The Lunch Box

1102 W. 36th St., (410) 235-4994
$, B, L

Old-school Hampden diner offers classic omelets, crispy bacon, and pancakes—refreshingly still referred to as “hot cakes”—along with unfailingly friendly service.

Rocket to Venus

3360 Chestnut Ave., (410) 235-7887,
$$, D, BR, OUT, 10 p.m.

The menu pulls from all over the place and gives a lot of options for vegetarians. The Brussels sprouts are still killer and the grilled Korean gyro has tofu as a substitute for beef. Meat lovers, don’t pass on the banh mi.


1103 W. 36th St., (410) 812-1519,
$, L, D, DV, BYOB

This tiny Greek spot has only a handful of tables and a counter in the back to eat at, but it’s worth fighting for a seat to get its inexpensive pita sandwiches.

Suzie’s Soba

1009 W. 36th St., (410) 243-0051
$$, L, D, OUT

Suzie’s serves noodle dishes from Japan, China, Vietnam, and Korea, with plenty of options for vegans. Unlike at many Asian restaurants, the dessert menu is not something to pass up.

The Verandah

842 W. 36th St., (410) 889-0999,
$, L, OUT

The Verandah offers Indian street food—appropriate, given how it’s also a fixture at several local farmers markets—that’s simple and tasty, with house-made chutneys available to turn up the spice on your dishes. Open for dinner on Fridays.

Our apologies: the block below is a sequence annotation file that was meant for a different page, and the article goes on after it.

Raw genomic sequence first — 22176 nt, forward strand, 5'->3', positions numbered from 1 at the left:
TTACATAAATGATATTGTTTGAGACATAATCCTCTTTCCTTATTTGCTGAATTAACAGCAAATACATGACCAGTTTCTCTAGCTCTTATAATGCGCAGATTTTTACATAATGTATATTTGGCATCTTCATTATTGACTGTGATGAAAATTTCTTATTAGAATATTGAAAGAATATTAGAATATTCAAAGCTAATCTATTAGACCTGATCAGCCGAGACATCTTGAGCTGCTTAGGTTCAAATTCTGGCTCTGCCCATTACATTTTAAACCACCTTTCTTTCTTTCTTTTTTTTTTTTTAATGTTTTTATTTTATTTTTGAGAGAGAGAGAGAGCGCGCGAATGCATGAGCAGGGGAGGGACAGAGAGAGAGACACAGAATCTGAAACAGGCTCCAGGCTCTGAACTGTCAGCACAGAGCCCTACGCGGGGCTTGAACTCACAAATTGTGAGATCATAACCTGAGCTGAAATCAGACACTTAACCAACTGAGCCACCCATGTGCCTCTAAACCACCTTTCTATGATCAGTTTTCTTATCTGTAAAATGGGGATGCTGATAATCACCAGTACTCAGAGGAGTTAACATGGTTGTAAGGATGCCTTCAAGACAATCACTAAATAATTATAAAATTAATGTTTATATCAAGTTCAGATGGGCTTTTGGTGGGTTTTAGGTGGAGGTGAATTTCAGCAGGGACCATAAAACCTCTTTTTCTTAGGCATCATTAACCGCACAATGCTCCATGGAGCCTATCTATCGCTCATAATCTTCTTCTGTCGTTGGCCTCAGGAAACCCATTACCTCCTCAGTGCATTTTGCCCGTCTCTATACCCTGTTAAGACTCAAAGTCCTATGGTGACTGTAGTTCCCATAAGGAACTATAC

Woodberry Kitchen

2010 Clipper Park Road #126, (410) 464-8000,
$$$, D, BR, OUT, R, P

As far as Baltimore dining is concerned, this is the crème de la crème. The farm-to-table menu, curated by James Beard Award winner Spike Gjerde, continues to evolve, with fresh takes on basic dishes and previously unheard-of entrees continuing to pop up and delight.

Where to take a guest who seems to have tried every food there is to try

Mai Ly Degnan

Corner Charcuterie Bar
850 W. 36th St., (443) 869-5075,
$$$, D, Br, OUT, R

This Hampden spot is split into two separate areas that share the same menu. Formerly a BYOB (it now has a liquor license and plenty of innovative cocktails), Corner Charcuterie sports a more traditional dining environment, with a full dining room, while the newer section, The Other Corner Charcuterie Bar, feels more like a speakeasy. Though traditional charcuterie like sopressata, prosciutto, and hot capicola are available, the meat-focused menu is known for featuring rarely seen proteins on its charcuterie list, such as a duck heart pâté. In addition to charcuterie, the restaurant has sandwiches, entrees, and shared dishes for two that use equally interesting meats to create imaginative dishes like ostrich tartare, beef tongue ravigotte, and roasted pig’s head. The menu changes seasonally, so expect a new selection of unique meats and preparations periodically (perhaps a return of the kangaroo tartare?). (Jennifer Waldera)